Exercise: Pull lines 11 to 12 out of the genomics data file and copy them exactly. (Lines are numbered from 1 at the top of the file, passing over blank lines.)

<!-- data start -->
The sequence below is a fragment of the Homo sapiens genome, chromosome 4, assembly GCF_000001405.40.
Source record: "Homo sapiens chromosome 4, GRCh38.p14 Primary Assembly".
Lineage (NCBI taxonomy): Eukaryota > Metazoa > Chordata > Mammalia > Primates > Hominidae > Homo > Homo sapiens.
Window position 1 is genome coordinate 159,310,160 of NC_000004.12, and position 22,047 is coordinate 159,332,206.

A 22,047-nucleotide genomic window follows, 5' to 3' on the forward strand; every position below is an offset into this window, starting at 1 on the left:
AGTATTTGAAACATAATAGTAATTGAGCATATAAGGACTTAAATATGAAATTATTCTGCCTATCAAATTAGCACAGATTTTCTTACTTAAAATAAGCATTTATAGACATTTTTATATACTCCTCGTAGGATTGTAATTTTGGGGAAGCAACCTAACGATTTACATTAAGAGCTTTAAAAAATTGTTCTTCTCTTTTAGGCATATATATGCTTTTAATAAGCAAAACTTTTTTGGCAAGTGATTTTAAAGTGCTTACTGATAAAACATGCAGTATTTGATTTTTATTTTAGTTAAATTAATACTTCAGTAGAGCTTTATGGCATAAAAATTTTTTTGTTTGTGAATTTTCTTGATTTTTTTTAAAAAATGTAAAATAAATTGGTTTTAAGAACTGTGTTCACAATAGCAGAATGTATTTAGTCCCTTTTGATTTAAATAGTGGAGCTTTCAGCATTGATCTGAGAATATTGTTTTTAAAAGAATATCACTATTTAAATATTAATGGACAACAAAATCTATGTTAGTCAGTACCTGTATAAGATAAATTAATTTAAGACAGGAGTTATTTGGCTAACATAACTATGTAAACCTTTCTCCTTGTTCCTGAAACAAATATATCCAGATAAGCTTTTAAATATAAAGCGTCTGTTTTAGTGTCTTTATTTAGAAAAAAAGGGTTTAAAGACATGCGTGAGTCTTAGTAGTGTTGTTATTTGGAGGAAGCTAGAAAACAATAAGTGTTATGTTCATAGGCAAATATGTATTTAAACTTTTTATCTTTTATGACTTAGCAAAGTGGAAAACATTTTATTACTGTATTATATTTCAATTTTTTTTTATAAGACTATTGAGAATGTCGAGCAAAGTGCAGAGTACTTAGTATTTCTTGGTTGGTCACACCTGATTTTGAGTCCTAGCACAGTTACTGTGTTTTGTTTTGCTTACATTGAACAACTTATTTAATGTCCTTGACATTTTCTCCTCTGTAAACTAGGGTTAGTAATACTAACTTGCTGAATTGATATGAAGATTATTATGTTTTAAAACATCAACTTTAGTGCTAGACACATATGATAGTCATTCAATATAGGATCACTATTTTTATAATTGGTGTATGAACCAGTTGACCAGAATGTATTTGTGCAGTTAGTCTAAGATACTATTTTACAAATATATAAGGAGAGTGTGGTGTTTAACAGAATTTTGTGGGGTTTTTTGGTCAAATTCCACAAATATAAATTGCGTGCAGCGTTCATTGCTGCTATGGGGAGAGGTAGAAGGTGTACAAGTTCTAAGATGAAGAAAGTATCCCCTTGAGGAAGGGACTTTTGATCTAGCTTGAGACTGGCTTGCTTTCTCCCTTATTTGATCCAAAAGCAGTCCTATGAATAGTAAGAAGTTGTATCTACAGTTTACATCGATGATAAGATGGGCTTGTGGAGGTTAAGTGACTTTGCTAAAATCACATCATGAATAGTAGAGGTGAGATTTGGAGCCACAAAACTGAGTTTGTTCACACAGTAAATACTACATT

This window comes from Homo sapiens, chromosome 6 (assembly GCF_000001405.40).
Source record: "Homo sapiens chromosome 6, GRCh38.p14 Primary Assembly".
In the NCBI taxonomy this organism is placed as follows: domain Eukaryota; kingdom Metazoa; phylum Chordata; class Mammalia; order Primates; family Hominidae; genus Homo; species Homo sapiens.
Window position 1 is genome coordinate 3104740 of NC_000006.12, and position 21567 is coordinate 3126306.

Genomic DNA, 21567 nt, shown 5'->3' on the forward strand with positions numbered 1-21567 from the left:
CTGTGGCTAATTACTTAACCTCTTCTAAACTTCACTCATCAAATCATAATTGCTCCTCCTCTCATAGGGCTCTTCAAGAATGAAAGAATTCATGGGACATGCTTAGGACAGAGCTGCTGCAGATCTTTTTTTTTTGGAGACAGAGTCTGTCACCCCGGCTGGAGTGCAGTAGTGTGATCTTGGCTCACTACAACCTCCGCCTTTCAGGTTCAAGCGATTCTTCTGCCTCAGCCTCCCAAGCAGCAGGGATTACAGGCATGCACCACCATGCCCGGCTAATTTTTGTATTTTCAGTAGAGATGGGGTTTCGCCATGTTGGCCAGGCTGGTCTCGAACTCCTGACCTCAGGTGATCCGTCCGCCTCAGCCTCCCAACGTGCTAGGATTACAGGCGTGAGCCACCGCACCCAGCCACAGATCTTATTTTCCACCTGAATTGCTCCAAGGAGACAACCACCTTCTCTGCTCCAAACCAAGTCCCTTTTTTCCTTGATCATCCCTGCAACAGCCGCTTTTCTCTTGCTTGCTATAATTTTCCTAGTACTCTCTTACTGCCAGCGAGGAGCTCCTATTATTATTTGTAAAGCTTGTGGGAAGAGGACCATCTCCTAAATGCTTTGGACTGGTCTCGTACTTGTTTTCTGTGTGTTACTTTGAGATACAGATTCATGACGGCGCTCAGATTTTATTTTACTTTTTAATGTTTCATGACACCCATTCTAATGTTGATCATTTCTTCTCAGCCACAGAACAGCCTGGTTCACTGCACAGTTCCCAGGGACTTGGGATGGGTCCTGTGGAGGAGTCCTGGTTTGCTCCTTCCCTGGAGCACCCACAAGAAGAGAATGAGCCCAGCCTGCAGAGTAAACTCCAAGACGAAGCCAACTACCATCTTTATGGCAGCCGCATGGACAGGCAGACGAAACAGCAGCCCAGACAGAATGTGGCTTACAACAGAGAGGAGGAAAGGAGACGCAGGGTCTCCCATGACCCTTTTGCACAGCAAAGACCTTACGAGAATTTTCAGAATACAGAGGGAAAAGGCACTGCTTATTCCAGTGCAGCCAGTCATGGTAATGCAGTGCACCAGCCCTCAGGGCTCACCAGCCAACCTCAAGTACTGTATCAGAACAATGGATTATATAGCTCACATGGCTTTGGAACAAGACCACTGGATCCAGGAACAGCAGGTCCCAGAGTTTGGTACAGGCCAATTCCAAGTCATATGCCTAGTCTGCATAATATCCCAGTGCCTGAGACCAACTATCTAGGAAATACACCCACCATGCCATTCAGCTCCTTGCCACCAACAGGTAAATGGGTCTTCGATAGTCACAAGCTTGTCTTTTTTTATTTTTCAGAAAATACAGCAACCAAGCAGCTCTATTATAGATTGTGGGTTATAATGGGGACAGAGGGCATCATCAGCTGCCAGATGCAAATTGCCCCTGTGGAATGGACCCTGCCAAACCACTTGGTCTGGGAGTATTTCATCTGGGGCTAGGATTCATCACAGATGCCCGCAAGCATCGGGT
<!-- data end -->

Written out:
Genomic DNA, 21567 nt, shown 5'->3' on the forward strand with positions numbered 1-21567 from the left:
CTGTGGCTAATTACTTAACCTCTTCTAAACTTCACTCATCAAATCATAATTGCTCCTCCTCTCATAGGGCTCTTCAAGAATGAAAGAATTCATGGGACATGCTTAGGACAGAGCTGCTGCAGATCTTTTTTTTTTGGAGACAGAGTCTGTCACCCCGGCTGGAGTGCAGTAGTGTGATCTTGGCTCACTACAACCTCCGCCTTTCAGGTTCAAGCGATTCTTCTGCCTCAGCCTCCCAAGCAGCAGGGATTACAGGCATGCACCACCATGCCCGGCTAATTTTTGTATTTTCAGTAGAGATGGGGTTTCGCCATGTTGGCCAGGCTGGTCTCGAACTCCTGACCTCAGGTGATCCGTCCGCCTCAGCCTCCCAACGTGCTAGGATTACAGGCGTGAGCCACCGCACCCAGCCACAGATCTTATTTTCCACCTGAATTGCTCCAAGGAGACAACCACCTTCTCTGCTCCAAACCAAGTCCCTTTTTTCCTTGATCATCCCTGCAACAGCCGCTTTTCTCTTGCTTGCTATAATTTTCCTAGTACTCTCTTACTGCCAGCGAGGAGCTCCTATTATTATTTGTAAAGCTTGTGGGAAGAGGACCATCTCCTAAATGCTTTGGACTGGTCTCGTACTTGTTTTCTGTGTGTTACTTTGAGATACAGATTCATGACGGCGCTCAGATTTTATTTTACTTTTTAATGTTTCATGACACCCATTCTAATGTTGATCATTTCTTCTCAGCCACAGAACAGCCTGGTTCACTGCACAGTTCCCAGGGACTTGGGATGGGTCCTGTGGAGGAGTCCTGGTTTGCTCCTTCCCTGGAGCACCCACAAGAAGAGAATGAGCCCAGCCTGCAGAGTAAACTCCAAGACGAAGCCAACTACCATCTTTATGGCAGCCGCATGGACAGGCAGACGAAACAGCAGCCCAGACAGAATGTGGCTTACAACAGAGAGGAGGAAAGGAGACGCAGGGTCTCCCATGACCCTTTTGCACAGCAAAGACCTTACGAGAATTTTCAGAATACAGAGGGAAAAGGCACTGCTTATTCCAGTGCAGCCAGTCATGGTAATGCAGTGCACCAGCCCTCAGGGCTCACCAGCCAACCTCAAGTACTGTATCAGAACAATGGATTATATAGCTCACATGGCTTTGGAACAAGACCACTGGATCCAGGAACAGCAGGTCCCAGAGTTTGGTACAGGCCAATTCCAAGTCATATGCCTAGTCTGCATAATATCCCAGTGCCTGAGACCAACTATCTAGGAAATACACCCACCATGCCATTCAGCTCCTTGCCACCAACAGGTAAATGGGTCTTCGATAGTCACAAGCTTGTCTTTTTTTATTTTTCAGAAAATACAGCAACCAAGCAGCTCTATTATAGATTGTGGGTTATAATGGGGACAGAGGGCATCATCAGCTGCCAGATGCAAATTGCCCCTGTGGAATGGACCCTGCCAAACCACTTGGTCTGGGAGTATTTCATCTGGGGCTAGGATTCATCACAGATGCCCGCAAGCATCGGGT